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There are wide-ranging problems within the Dynamo organization right now

Eliminated from playoff contention, the Dynamo organization has deep-running issues. These have to be fixed.

MLS: Colorado Rapids at Houston Dynamo Troy Taormina-USA TODAY Sports

It took a while, but the Dynamo are officially eliminated from postseason contention after they lost at home to the Colorado Rapids on Saturday

There are serious organizational problems in Houston right now. They ruined one of the top prospects MLS has seen over the past three years — Cubo Torres can tell a sad, sad tale of his times in Houston — and their lack of actual good players under the age of 30 is one of the many contributing factors to the poor attendance they’ve experienced.

Owen Coyle was, admit it, a poor manager who drove this team backward. He didn’t play almost any young prospects at any point — much less develop any — and his coaching style never seemed to resonate with his players, who often looked like they didn’t know what they were doing during games.

Coyle and others helped create a culture of losing in Houston. They’ve become akin to the NFL’s Cleveland Browns or the NBA’s Philadelphia 76ers in that they are stuck in a perennial rebuilding mode. There is no urgency to go out and find players who can truly make a difference in this league — Cristian Maidana and Andrew Wenger are good, but they are not good enough.

Missing the playoffs three straight years in a league where 12 out of 20 teams qualify is disastrous, and speaks to the organization’s ineffectualness at developing a winning system and acquiring players who can help advance that system.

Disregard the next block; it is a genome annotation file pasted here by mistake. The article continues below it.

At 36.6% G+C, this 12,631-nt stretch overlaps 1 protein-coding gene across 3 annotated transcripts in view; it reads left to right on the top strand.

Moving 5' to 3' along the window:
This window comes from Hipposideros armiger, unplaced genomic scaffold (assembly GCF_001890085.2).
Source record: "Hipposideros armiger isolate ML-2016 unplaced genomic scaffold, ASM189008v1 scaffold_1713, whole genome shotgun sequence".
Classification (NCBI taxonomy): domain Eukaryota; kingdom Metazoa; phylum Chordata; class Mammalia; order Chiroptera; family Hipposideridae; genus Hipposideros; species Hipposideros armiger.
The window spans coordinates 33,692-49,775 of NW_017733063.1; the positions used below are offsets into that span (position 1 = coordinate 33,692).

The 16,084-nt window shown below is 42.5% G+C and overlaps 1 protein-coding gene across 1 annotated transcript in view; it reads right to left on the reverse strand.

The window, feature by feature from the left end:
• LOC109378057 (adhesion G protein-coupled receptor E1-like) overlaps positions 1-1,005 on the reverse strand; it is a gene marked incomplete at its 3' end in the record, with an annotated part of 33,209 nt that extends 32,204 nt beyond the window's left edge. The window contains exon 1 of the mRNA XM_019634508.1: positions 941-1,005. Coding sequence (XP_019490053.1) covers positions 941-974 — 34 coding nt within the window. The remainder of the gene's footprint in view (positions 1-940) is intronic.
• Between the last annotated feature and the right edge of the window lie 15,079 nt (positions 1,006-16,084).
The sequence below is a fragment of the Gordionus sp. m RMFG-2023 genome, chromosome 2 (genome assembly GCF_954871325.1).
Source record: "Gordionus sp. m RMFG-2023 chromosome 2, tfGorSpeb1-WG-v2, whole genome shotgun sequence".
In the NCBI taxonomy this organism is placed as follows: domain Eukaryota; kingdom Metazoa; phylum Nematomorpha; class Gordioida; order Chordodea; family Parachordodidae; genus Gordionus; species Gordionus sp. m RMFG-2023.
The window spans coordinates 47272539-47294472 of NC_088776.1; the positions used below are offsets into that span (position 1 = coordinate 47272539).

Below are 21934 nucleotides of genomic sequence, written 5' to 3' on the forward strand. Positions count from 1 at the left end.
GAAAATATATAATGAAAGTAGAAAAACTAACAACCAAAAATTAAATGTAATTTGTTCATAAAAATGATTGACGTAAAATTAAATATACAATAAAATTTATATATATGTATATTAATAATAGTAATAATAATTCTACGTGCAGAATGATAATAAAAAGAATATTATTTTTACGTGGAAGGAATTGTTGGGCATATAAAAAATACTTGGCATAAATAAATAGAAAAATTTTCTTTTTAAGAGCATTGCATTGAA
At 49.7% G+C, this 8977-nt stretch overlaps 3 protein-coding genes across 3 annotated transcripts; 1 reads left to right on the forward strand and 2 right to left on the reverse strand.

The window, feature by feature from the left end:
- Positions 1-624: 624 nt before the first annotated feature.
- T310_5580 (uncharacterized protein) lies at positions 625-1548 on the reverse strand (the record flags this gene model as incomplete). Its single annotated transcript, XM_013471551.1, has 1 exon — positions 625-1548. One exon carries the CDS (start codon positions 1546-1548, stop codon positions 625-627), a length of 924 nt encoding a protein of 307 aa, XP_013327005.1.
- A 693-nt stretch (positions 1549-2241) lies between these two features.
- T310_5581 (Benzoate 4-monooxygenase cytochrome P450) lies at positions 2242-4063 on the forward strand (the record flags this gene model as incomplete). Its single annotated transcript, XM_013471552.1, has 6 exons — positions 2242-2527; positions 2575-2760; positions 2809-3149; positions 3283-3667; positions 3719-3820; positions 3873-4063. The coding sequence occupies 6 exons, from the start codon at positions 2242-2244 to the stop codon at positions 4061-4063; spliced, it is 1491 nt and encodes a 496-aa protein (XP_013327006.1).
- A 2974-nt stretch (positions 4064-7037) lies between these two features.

Perhaps the biggest failure for the Dynamo has been their complete incompetence at putting together a successful academy and finding good homegrown players from an area that should be full of them. Rio Grande Valley FC will certainly help with that, but what is this team doing to help progress players from RGV? Not much.

It took ages for Mauro Manotas to earn meaningful playing time, and when he finally got starts, the change paid immediate dividends. He became the team’s leading scorer after starting just eight games, and now it is fair to wonder if there are others who are in the same boat as Manotas was. Jose Escalante? Christian Lucatero? Memo Rodriguez?

It can’t be denied that there’s been significant progress under Wade Barrett, despite the continuing difficulties. He has implemented a consistent lineup and employed actual tactics, with the players having some idea of what their role is as a result. They’ve become an organized, cohesive defensive team who have made a habit out of stealing points from playoff contenders. Just imagine how things would have been different if Barrett had started the season as manager.

Barrett should most definitely have the interim tag removed. If you look at the tweet above from New York Red Bulls reporter Mark Fishkin, you will see that the Dynamo have the same amount of points since August 1st as Dallas, Colorado, LA, Portland, and Philadelphia. That’s an elite group that includes the two remaining clubs who have a shot at the Supporters’ Shield.

It’s a very pressing conflict in Dynamo fan circles whether Barrett should be given the job. While my belief is that he is a very promising young coach and deserves to get a chance, I see the argument for why a more flashy hiring (along the lines of Tata Martino, who will manage Atlanta United next year) could help fill up BBVA Compass Stadium at a more consistent rate.